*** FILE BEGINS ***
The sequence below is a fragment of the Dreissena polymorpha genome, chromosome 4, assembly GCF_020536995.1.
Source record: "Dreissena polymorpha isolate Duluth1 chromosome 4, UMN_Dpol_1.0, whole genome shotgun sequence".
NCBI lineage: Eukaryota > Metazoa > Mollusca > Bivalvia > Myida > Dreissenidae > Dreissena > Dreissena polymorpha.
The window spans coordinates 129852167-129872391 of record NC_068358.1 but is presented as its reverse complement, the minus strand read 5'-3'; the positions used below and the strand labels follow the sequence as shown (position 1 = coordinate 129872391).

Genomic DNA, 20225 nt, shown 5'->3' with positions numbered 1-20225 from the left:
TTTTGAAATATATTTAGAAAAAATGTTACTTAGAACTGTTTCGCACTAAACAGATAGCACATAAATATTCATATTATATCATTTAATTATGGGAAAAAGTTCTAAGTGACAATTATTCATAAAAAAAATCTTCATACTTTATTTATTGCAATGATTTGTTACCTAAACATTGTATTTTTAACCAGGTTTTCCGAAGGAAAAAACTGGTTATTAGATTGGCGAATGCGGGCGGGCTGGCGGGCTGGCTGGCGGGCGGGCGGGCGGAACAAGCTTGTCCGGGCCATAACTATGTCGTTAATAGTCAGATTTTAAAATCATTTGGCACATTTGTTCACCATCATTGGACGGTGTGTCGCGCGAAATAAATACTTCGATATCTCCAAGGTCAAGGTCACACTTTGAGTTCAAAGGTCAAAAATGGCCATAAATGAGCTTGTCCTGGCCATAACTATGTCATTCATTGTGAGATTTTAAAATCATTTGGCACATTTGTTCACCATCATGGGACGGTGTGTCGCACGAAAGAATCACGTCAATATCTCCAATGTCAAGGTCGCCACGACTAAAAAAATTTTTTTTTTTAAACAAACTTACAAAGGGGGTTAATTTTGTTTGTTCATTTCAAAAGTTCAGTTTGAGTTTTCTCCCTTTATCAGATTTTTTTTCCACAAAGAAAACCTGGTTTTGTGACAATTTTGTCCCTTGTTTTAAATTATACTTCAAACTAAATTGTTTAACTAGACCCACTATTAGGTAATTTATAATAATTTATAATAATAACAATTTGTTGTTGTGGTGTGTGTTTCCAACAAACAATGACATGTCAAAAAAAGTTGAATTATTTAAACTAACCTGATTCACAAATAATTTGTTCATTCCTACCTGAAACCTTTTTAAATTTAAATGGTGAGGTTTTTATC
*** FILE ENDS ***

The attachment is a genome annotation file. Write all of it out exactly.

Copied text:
The sequence below is a fragment of the Dreissena polymorpha genome, chromosome 4, assembly GCF_020536995.1.
Source record: "Dreissena polymorpha isolate Duluth1 chromosome 4, UMN_Dpol_1.0, whole genome shotgun sequence".
NCBI lineage: Eukaryota > Metazoa > Mollusca > Bivalvia > Myida > Dreissenidae > Dreissena > Dreissena polymorpha.
The window spans coordinates 129852167-129872391 of record NC_068358.1 but is presented as its reverse complement, the minus strand read 5'-3'; the positions used below and the strand labels follow the sequence as shown (position 1 = coordinate 129872391).

Genomic DNA, 20225 nt, shown 5'->3' with positions numbered 1-20225 from the left:
TTTTGAAATATATTTAGAAAAAATGTTACTTAGAACTGTTTCGCACTAAACAGATAGCACATAAATATTCATATTATATCATTTAATTATGGGAAAAAGTTCTAAGTGACAATTATTCATAAAAAAAATCTTCATACTTTATTTATTGCAATGATTTGTTACCTAAACATTGTATTTTTAACCAGGTTTTCCGAAGGAAAAAACTGGTTATTAGATTGGCGAATGCGGGCGGGCTGGCGGGCTGGCTGGCGGGCGGGCGGGCGGAACAAGCTTGTCCGGGCCATAACTATGTCGTTAATAGTCAGATTTTAAAATCATTTGGCACATTTGTTCACCATCATTGGACGGTGTGTCGCGCGAAATAAATACTTCGATATCTCCAAGGTCAAGGTCACACTTTGAGTTCAAAGGTCAAAAATGGCCATAAATGAGCTTGTCCTGGCCATAACTATGTCATTCATTGTGAGATTTTAAAATCATTTGGCACATTTGTTCACCATCATGGGACGGTGTGTCGCACGAAAGAATCACGTCAATATCTCCAATGTCAAGGTCGCCACGACTAAAAAAATTTTTTTTTTTAAACAAACTTACAAAGGGGGTTAATTTTGTTTGTTCATTTCAAAAGTTCAGTTTGAGTTTTCTCCCTTTATCAGATTTTTTTTCCACAAAGAAAACCTGGTTTTGTGACAATTTTGTCCCTTGTTTTAAATTATACTTCAAACTAAATTGTTTAACTAGACCCACTATTAGGTAATTTATAATAATTTATAATAATAACAATTTGTTGTTGTGGTGTGTGTTTCCAACAAACAATGACATGTCAAAAAAAGTTGAATTATTTAAACTAACCTGATTCACAAATAATTTGTTCATTCCTACCTGAAACCTTTTTAAATTTAAATGGTGAGGTTTTTATC